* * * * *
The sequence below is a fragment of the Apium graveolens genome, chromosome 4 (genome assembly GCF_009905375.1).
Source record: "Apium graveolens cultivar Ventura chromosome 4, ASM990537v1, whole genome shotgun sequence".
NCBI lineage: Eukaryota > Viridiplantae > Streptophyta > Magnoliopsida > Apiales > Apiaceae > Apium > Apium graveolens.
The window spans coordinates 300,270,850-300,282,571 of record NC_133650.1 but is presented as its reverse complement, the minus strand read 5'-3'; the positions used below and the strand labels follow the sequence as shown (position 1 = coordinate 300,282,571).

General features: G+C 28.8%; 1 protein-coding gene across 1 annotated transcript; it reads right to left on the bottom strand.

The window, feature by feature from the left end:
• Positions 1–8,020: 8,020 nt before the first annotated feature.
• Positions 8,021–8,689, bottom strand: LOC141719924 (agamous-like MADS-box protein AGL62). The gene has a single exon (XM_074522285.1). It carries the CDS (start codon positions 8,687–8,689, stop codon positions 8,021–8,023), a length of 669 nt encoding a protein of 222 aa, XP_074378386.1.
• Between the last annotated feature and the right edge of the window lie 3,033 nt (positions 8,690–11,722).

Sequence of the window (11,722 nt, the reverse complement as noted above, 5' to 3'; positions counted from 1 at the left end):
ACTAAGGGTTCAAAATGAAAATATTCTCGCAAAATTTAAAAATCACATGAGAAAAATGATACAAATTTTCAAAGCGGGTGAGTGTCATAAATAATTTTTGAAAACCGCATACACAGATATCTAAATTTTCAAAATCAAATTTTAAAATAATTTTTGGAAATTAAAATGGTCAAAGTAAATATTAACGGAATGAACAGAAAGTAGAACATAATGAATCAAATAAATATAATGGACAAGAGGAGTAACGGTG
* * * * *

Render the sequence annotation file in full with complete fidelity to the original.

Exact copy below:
The sequence below is a fragment of the Apium graveolens genome, chromosome 4 (genome assembly GCF_009905375.1).
Source record: "Apium graveolens cultivar Ventura chromosome 4, ASM990537v1, whole genome shotgun sequence".
NCBI lineage: Eukaryota > Viridiplantae > Streptophyta > Magnoliopsida > Apiales > Apiaceae > Apium > Apium graveolens.
The window spans coordinates 300,270,850-300,282,571 of record NC_133650.1 but is presented as its reverse complement, the minus strand read 5'-3'; the positions used below and the strand labels follow the sequence as shown (position 1 = coordinate 300,282,571).

General features: G+C 28.8%; 1 protein-coding gene across 1 annotated transcript; it reads right to left on the bottom strand.

The window, feature by feature from the left end:
• Positions 1–8,020: 8,020 nt before the first annotated feature.
• Positions 8,021–8,689, bottom strand: LOC141719924 (agamous-like MADS-box protein AGL62). The gene has a single exon (XM_074522285.1). It carries the CDS (start codon positions 8,687–8,689, stop codon positions 8,021–8,023), a length of 669 nt encoding a protein of 222 aa, XP_074378386.1.
• Between the last annotated feature and the right edge of the window lie 3,033 nt (positions 8,690–11,722).

Sequence of the window (11,722 nt, the reverse complement as noted above, 5' to 3'; positions counted from 1 at the left end):
ACTAAGGGTTCAAAATGAAAATATTCTCGCAAAATTTAAAAATCACATGAGAAAAATGATACAAATTTTCAAAGCGGGTGAGTGTCATAAATAATTTTTGAAAACCGCATACACAGATATCTAAATTTTCAAAATCAAATTTTAAAATAATTTTTGGAAATTAAAATGGTCAAAGTAAATATTAACGGAATGAACAGAAAGTAGAACATAATGAATCAAATAAATATAATGGACAAGAGGAGTAACGGTG